Arab air forces that were participating in the U.S.-led air campaign against ISIS forces over Iraq and Syria have almost entirely switched their combat jets to the Saudi-led military intervention in Yemen. The U.S. continues to provide limited assistance to that effort, which began in March. Meanwhile the U.S. is spending $10 million each day on Operation Inherent Resolve (OIR), which cannot succeed in defeating ISIL without the intervention of trained local ground forces, U.S. officials acknowledge.
In response to growing concern about lack of progress in OIR, reporters from CBS News and the New York Times were given access to the Combined Air Operations Center (CAOC) at Al Udeid airbase, Qatar late last month. They reported that up to 160 aircraft from the coalition are airborne each day, but the U.S. is flying 95 percent of the missions over Syria and 70 percent of those over Iraq. Bahrain has not participated in OIR since February, nor the United Arab Emirates since March, Jordan since August, and Saudi Arabia since September. Their combat jets were flying mostly over Syria. Belgium and Denmark have also withdrawn their F-16s, at least temporarily, and the new Canadian government might withdraw its six CF-18s and two CP-140 patrol aircraft.
The British government said it would not seek support from parliament, to extend strike operations by eight Tornado jets based at RAF Akrotiri in Cyprus, from Iraq to Syria. Nevertheless, CENTCOM air commander Lt. Gen. Charles Brown expressed satisfaction about the level of allied support for OIR. The French are deploying their aircraft carrier Charles de Gaulle to support the operation for a second time, adding to their existing contribution from nine Rafales and six Mirage 2000s based at Al Dhafra in the UAE. It partially replaces the USS Theodore Roosevelt, which was providing 10 percent of all OIR fast jet missions until it left the Gulf in early October. The U.S. Navy is not able to send a replacement carrier until mid-December.
With many coalition aircraft based a long way from Syria in Qatar and the UAE, the operation has required substantial air refueling support, with up to 200 contacts each day. That problem has now been eased by Turkey’s belated agreement to allow the use of its air bases. Having initially deployed six F-16s and some ReaperUAVs to Incirlik, and combat search and rescue assets to Diyarbakir, the U.S. has now replaced the F-16s by moving a dozen A-10s from Kuwait, with six F-15Es to arrive shortly. From Turkey, they will be able to respond more quickly to emerging targets over Syria. These targets are mostly being identified by "persistent ISR" provided by MQ-1/9 Predator/Reaper UAV orbits. U.S. officials claim that the ratio of airstrikes to total combat missions flown has improved from one-quarter to two-thirds.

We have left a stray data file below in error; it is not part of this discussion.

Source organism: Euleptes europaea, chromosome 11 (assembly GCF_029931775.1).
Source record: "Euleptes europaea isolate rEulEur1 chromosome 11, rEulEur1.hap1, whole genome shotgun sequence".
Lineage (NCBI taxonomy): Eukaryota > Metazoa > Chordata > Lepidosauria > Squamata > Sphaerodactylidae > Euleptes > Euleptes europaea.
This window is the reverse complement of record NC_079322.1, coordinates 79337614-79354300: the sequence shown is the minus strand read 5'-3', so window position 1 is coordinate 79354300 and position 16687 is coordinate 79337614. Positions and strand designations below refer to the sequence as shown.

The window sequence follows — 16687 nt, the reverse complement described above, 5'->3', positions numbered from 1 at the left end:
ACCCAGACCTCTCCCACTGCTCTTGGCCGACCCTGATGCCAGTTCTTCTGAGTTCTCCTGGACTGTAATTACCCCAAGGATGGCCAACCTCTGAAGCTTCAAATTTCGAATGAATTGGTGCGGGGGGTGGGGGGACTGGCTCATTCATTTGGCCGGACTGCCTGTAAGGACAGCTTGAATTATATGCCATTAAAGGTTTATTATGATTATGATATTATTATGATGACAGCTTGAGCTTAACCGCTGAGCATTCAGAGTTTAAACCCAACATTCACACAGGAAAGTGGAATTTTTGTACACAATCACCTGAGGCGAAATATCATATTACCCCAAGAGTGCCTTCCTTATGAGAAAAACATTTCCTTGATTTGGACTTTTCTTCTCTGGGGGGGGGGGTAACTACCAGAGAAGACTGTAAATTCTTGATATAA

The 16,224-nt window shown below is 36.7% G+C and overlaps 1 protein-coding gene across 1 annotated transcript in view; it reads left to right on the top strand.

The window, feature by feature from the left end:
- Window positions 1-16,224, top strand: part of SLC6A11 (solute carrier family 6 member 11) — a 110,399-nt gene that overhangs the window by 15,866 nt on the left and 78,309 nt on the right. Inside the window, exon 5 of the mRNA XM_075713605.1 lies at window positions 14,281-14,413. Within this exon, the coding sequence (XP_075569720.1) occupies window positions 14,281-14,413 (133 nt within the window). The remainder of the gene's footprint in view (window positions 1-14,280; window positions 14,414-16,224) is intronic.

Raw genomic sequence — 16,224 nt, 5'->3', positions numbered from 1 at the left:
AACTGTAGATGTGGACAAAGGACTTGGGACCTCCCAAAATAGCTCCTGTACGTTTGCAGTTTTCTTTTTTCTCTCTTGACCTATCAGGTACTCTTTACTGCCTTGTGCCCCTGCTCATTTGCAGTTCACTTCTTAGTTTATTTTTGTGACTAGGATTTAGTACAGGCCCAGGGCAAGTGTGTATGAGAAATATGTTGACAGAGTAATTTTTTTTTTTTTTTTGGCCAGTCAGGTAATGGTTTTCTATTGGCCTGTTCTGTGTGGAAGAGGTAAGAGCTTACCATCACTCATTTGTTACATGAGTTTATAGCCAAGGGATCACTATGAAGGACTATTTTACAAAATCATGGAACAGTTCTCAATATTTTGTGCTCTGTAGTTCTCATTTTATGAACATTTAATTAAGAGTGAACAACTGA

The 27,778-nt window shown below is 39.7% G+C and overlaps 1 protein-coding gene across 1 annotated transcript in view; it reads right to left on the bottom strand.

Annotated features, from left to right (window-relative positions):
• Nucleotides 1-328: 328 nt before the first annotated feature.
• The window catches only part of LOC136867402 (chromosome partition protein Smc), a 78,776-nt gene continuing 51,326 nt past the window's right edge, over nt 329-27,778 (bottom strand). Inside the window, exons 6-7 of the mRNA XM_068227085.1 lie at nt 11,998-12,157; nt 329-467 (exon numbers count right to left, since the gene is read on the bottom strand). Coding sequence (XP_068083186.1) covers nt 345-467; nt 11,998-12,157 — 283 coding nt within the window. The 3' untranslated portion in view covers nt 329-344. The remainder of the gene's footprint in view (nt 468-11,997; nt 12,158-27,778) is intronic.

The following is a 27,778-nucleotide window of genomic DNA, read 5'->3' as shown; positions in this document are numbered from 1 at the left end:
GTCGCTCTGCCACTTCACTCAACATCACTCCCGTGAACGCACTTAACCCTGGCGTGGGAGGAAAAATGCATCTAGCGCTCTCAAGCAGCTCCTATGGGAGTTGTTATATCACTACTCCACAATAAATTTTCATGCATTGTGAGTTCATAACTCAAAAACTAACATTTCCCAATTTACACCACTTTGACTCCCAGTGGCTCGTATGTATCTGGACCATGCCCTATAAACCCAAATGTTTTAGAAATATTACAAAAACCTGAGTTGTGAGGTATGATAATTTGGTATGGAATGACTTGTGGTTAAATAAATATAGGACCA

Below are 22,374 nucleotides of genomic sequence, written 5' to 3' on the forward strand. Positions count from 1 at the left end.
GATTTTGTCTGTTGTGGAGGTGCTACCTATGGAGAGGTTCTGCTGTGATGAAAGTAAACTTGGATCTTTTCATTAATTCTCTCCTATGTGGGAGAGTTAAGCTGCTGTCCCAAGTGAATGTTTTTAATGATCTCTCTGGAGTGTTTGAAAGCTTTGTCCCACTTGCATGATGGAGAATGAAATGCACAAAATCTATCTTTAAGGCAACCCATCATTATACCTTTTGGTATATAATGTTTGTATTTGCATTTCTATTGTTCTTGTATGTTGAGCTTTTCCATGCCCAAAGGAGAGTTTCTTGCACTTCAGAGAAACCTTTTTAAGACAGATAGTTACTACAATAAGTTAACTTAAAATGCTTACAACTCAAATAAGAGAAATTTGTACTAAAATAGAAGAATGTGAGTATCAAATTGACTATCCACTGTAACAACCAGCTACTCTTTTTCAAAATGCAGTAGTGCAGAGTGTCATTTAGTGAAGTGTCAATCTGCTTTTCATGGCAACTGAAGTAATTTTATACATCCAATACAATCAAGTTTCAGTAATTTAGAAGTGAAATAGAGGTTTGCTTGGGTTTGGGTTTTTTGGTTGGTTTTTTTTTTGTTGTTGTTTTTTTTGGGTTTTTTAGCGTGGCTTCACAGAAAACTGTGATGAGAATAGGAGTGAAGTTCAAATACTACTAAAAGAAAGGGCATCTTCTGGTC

The U.S. has also sent six F-15Cs to Incirlik, but these air superiority fighters are not helping to establish a no-fly zone over parts of Syria, as some strategists suggested. Rather, they were sent to defend Turkish airspace, at Ankara’s request. U.S. spokesmen have not specified the perceived threat, which must therefore be from the Russian aircraft that were deployed to Syria in late September. Those aircraft have now flown more than 1,600 combat missions over Syria, according to Russian President Putin. U.S. officials revealed that the coordination with the Russian air forces includes a common airborne frequency, as well as pre-arranged deconfliction that is negotiated on the ground between the coalition CAOC and the Russian equivalent.
At the Dubai Air Show this week, Secretary of the Air Force Deborah Lee James told reporters: “We’re making progress…but it is going to take years. We have collectively pushed back ISIS in terms of the territory that they’ve occupied; we have hit them in terms of command and control centers, and training sites; we’ve hit equipment storage areas. Thousands of fighters have been taken out, including key leaders, and we’ve also been attacking their sources of revenue.”
At the same media event in Dubai, Lt. Gen. Brown said that the Saudi-led coalition is “doing good work” in Yemen. The struggle there between Houthi rebels supported by Iran and the internationally recognized government has ebbed and flowed, with no conclusive outcome despite the Arab intervention, which has included ground forces. The operation has been renamed from “Decisive Storm” to “Restoring Hope.” After some initial media briefings, the Arab coalition has not offered progress reports, nor responded to substantial allegations about civilian casualties from airstrikes. Brown said that the U.S. is sharing intelligence and providing air-to-air refueling tankers plus “some ISR” to the Arab coalition. The U.S. has deployed “less than 10” personnel to the air operations center in Riyadh, he revealed.